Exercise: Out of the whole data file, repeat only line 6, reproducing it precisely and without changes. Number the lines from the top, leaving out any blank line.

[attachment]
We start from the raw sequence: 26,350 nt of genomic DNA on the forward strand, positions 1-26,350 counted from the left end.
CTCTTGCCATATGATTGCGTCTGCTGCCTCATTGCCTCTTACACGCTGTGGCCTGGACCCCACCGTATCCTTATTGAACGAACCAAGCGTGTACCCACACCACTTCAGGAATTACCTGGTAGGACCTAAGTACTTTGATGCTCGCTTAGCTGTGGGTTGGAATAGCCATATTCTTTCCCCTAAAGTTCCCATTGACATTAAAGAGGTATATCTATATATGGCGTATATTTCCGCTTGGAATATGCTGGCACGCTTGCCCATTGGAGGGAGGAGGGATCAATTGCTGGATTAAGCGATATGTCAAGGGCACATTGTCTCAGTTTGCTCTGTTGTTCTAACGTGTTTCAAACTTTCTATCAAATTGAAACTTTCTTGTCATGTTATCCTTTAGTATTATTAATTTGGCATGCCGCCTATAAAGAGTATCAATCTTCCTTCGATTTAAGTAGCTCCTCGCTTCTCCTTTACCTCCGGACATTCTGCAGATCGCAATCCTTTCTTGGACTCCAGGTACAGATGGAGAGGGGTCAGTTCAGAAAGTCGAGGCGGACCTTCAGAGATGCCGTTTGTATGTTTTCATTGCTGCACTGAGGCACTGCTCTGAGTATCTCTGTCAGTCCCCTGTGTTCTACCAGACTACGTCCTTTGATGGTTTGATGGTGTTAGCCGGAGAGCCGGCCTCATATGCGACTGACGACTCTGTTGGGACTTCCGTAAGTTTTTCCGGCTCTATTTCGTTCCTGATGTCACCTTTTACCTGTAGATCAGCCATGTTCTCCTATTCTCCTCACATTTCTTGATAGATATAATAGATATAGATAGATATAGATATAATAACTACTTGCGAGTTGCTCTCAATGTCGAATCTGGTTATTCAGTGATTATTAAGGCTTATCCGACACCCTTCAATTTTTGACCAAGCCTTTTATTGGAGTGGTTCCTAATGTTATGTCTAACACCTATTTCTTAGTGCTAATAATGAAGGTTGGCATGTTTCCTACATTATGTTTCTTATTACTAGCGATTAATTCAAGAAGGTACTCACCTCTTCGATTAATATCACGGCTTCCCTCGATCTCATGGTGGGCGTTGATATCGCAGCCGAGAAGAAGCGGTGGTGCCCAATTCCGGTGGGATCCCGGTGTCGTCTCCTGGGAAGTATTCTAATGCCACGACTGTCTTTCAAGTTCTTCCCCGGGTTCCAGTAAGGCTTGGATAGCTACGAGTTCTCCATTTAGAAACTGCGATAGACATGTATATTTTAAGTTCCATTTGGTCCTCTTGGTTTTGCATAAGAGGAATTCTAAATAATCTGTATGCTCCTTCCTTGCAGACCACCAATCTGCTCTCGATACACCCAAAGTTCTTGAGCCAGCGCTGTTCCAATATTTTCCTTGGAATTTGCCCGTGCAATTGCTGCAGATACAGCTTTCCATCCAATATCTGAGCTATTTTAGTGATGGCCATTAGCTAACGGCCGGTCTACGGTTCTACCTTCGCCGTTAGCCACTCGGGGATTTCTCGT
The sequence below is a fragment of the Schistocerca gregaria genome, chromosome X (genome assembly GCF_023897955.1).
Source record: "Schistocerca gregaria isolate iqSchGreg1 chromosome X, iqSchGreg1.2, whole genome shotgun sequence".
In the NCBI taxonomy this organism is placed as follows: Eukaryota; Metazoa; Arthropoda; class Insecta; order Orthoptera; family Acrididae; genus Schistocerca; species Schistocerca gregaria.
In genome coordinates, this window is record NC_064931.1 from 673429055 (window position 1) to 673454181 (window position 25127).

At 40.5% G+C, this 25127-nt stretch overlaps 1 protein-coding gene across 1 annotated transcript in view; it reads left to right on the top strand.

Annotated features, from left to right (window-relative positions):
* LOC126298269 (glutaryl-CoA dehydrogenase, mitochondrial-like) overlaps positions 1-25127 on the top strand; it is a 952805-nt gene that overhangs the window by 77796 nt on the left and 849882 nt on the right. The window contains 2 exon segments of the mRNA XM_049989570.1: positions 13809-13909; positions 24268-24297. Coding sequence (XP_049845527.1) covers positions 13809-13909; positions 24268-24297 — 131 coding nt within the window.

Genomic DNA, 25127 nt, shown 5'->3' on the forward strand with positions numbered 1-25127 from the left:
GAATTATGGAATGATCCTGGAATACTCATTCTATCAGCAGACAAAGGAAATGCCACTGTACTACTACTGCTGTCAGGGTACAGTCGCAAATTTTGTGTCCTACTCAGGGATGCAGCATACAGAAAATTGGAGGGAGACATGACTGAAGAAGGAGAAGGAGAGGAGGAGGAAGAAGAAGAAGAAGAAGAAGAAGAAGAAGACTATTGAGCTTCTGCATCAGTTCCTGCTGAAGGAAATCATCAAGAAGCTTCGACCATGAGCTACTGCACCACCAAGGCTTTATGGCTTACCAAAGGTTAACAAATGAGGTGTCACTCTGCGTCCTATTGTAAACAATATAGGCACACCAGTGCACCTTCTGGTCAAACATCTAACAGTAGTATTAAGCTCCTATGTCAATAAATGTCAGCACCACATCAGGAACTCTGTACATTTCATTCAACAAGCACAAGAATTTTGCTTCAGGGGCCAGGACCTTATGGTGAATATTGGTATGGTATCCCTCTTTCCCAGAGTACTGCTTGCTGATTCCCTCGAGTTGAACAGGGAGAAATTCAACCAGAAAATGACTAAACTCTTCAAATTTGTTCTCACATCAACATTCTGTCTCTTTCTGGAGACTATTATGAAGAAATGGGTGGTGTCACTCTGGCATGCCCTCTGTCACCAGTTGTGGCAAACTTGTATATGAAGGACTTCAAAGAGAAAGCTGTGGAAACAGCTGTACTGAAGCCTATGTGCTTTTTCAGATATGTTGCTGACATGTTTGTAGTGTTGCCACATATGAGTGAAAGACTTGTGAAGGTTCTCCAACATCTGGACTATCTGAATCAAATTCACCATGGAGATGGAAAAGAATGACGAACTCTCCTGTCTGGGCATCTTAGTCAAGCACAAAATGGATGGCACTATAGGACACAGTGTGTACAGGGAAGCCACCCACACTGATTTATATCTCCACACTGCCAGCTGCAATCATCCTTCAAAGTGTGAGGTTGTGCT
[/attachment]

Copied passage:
In genome coordinates, this window is record NC_064931.1 from 673429055 (window position 1) to 673454181 (window position 25127).